• The Safe Way To Successfully Deal With The Time Change

    Article by Le Gorafi translated by Eyael

    Original en français

    As every year, public authorities remind us of security measures to ensure a relatively safe clock change. Simple rules we tend to forget sometimes. Here's a quick user-friendly reminder.

    Eye protection: unlike previously (2005, 2008, and last year), the time change will take place at night. Therefore no eye protection is necessary. No need to bring out those polarised glasses from last year handed out by the government. However, for those on the far west of Brittany, since the time change over there will start earlier at 7pm (8pm Paris time), it is recommended to wear sunglasses. Everywhere else in France, there should be no cause for alarm. Overseas departments and territories will not be affected by the time change.

    Please, remember that the time change line is merely symbolic. Crossing it is both odourless and painless. However, should you experience any discomfort or particular impediment (less than 1% of the population encounter this issue), you are encouraged to seek advice from your doctor.

    Here's a simple trick to cope with the time shift: spread the winter/summer time change over a week or more. Thus, by shaving a few minutes off every day, you should be on winter time within a couple of days with minimal after-effects. Important: don't forget to synchronise your calendars with the “Easy Winter Time” App for iPhone and Android for a smooth presattable gradual winter time change.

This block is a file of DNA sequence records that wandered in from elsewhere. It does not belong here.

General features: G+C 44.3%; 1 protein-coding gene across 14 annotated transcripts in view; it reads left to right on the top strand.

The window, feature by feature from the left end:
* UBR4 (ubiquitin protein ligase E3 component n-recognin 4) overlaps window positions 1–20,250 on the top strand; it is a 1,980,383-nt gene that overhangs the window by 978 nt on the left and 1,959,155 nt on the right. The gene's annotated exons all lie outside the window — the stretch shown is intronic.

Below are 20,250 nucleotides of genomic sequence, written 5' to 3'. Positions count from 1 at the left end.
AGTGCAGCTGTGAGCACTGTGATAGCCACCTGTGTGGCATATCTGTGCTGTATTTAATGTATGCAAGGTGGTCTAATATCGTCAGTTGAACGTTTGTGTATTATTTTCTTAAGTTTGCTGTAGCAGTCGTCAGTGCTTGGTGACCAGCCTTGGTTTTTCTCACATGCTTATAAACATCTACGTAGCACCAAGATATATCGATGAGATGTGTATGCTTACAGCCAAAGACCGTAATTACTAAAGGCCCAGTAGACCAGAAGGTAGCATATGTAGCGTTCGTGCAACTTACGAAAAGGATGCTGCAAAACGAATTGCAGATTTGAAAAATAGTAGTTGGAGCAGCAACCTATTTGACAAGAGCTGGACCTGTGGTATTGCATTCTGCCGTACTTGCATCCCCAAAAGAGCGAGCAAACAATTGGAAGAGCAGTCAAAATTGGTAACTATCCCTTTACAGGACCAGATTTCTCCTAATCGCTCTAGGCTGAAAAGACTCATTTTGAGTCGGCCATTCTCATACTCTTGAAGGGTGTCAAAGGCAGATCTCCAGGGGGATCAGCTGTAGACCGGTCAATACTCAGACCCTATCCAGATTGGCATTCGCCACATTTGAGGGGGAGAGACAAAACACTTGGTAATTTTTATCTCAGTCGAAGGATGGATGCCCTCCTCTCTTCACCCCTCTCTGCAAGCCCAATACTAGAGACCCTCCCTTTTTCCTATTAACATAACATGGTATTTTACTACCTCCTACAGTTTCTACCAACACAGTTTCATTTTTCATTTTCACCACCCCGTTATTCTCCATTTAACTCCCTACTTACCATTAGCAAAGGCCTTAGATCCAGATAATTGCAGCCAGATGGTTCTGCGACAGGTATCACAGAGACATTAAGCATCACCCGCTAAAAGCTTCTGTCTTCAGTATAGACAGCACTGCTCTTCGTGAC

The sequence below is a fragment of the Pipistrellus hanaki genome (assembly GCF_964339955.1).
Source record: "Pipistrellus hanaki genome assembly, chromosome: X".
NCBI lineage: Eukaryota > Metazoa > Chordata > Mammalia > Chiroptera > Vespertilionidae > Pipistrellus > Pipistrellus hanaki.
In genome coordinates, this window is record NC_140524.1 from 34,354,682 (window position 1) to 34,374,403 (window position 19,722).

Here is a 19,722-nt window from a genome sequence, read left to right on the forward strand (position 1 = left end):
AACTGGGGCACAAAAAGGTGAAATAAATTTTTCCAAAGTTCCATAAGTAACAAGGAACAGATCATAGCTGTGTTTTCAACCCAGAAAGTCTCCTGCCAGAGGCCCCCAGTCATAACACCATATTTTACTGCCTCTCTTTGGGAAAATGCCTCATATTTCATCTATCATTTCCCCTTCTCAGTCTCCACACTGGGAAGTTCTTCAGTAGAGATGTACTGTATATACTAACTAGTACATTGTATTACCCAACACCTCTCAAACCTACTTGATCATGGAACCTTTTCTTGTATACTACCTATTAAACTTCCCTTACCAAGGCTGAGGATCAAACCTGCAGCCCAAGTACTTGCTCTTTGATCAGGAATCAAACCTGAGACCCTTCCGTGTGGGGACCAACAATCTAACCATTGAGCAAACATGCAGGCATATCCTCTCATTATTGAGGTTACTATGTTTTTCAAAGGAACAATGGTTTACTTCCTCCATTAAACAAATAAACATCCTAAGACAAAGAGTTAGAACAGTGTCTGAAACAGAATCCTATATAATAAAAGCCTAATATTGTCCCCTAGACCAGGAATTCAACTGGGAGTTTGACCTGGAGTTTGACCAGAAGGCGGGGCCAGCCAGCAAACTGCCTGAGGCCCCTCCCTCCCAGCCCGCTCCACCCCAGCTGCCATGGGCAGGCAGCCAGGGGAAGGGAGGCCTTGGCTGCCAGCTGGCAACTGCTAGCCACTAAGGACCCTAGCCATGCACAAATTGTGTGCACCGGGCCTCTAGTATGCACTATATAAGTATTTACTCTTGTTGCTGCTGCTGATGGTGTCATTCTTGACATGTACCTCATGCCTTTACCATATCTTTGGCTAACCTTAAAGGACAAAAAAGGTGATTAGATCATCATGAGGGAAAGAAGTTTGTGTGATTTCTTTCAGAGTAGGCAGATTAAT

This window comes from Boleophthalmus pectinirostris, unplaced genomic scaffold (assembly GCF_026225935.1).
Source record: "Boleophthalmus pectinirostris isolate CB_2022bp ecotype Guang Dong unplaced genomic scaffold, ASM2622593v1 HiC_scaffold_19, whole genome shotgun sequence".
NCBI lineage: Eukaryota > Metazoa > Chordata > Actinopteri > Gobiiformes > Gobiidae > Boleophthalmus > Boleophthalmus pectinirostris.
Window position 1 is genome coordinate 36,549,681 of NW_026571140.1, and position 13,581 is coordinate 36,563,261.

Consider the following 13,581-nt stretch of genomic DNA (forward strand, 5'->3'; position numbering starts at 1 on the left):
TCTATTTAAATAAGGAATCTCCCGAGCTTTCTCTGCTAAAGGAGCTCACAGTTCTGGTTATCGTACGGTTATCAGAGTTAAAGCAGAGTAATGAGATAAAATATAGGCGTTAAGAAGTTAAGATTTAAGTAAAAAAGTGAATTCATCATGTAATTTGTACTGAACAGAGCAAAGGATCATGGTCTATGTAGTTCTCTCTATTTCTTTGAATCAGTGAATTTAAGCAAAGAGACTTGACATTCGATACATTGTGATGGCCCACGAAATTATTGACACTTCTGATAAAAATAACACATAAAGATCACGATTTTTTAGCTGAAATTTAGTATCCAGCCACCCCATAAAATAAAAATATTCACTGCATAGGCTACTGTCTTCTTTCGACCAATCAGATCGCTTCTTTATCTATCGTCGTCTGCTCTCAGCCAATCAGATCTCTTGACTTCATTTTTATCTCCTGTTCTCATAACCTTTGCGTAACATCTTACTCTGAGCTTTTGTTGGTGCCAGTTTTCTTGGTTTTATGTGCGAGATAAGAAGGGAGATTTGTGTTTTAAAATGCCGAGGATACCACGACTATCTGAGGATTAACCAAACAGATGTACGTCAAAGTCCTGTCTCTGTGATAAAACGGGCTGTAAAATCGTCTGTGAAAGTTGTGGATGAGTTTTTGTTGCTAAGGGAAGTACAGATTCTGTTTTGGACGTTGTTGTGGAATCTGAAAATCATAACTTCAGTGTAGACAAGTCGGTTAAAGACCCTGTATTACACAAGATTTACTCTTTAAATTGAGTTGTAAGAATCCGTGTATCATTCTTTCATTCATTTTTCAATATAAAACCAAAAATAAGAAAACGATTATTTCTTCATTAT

Some doctors advise to stay up all night to avoid having to adjust to the loss of one hour. Among other things, massive consumption of energy drinks or coffee, vitamins, and orange juice should help you to stay awake and observe the imaginary time change line across French skies.

    Animals aren't affected by the time change. According to scientists, most stories of animals congregating to high places a few minutes prior to time changes are unfounded.

    Check your food and petrol supplies. Even though the time change should not create any unrest, make sure you're well stocked with sugar and raw materials. Battery, petrol, and ammunition supplies are also recommended. Check your water and gas entry/exit points.

    What about you? Do you have any tips to share for a safe clock change?

    Translated from French by Ey@el
    © lapensinemutine.eklablog.com

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